Battle between scripting and AI – the designers do need the control, at least briefly. Script errors caused real problems, so needed a debug tool for checking it – put a wireframe around something that couldn’t get to it’s scripted point or the script failed. No one was quite sure who was scripted and who was normal AI.
Procrastinated behaviours – need to put temporary behaviours in there so the designers have something, since it will force an action rather then people not knowing what is designed so levels need changing etc.
Hard to do smart things in a corridor. Hard to flank when there is no flank. Gears 2 had long battles, but with no flanks. Not very open but very long, which the AI would just come from one direction.
Q – Finite state machines or something else in the future? – We’ll stick with FSM’s, we think it’s working so why fix it.
Q – With your stack based sequence are you constantly checking to see if the end goal is still valid? – Tons of situations where an AI can’t carry on killing something since it dies. If a behaviour can’t do an action there are push or a pull to cancel that action on the stack.
Q – How much precomputation do you do, and how much will you do in the future with faster and faster computers? – Do as much as you can all the time, precompute as much as possible since there is usually more memory room then CPU room.
John – Bioshock
What went right?
AI Strike team – AI and Animation programmers (2-4 total – 2 permanent, up to 2 temporary), Animators (3), Designers (1-2). Huge problem since there wasn’t a dedicated AI designer for most of the life of the project. The same room though allowed short meetings and consultation, met at least once a day to discuss progress.
Extensible systems so there was as little rewriting as possible. Had some groundwork in Unreal engine and SWAT4/Tribes engines. If you do a similar game to a previous game reuse and don’t reinvent*
*although reinvention may be necessary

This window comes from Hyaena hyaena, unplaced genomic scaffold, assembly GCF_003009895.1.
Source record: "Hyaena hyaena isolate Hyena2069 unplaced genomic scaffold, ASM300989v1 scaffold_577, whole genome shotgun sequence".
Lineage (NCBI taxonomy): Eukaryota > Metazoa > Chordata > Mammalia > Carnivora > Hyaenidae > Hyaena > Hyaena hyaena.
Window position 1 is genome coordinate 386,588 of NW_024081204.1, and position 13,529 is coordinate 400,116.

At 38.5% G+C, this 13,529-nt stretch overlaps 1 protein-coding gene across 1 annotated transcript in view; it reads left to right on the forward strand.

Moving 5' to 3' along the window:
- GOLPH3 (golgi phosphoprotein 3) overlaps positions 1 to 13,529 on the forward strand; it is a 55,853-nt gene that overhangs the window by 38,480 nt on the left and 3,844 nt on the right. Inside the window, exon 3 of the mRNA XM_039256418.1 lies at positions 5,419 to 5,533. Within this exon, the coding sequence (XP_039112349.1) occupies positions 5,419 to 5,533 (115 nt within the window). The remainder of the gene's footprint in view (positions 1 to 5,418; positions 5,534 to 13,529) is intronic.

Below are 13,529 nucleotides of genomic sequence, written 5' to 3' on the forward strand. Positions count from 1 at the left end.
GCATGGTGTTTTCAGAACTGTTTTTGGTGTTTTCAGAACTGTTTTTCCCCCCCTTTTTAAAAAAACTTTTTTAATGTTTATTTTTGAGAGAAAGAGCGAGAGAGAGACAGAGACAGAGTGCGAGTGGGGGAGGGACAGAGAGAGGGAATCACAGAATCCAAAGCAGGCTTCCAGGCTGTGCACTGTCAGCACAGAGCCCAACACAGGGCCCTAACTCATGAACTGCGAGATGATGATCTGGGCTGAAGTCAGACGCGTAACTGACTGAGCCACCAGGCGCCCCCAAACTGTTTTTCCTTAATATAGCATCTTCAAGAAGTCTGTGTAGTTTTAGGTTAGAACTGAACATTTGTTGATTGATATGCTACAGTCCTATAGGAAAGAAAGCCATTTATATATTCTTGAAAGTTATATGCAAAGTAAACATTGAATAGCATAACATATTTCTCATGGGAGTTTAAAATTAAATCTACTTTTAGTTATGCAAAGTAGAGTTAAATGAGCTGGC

Schedule for experimentation! The prototyping of little sister/big daddy was something that went well. 2 months of the John (the lead’s) time was needed to do it properly.
Ragdoll recovery (or “Get up from Ragdoll” system). Havok animation system had some but not any transition from unreal collisions. Was going to possibly cut it at one point – at one time the collision detection was turned off, then turned on when the ragdoll went back on – but they got stuck in the terrain. Tried a few proactive ways but didn’t work, but a reactive method worked well. Used navigational space to see where the nearest space was – and moving the body to a place it can stand up while it is getting up while it got up.
What went wrong?
Planned on very little scripting due to SWAT2 – but in fact there was a ton of scripted moments with the AI’s. Painful adding this later, for the E3 demos – and of course training and complex battles.
Interfacing with the designers is necessary. Much of the AI design was done in a hap hazarded way. Should have had them work together – a few times they did come forwards, but the AI strike team should have been the first people to go to. Tuning was outside the AI strike teams area – the attributes should be done in the AI strike teams values since this helps testing and keeps people working on the same combat system.
AI performance was the last issue – AI behaviours for throwing objects couldn’t take multiple updates/frames to work out things – basically this caused lag spikes. Was optimised, and limited, but wasn’t a fix. Need to have an AI that should always support multiple updates.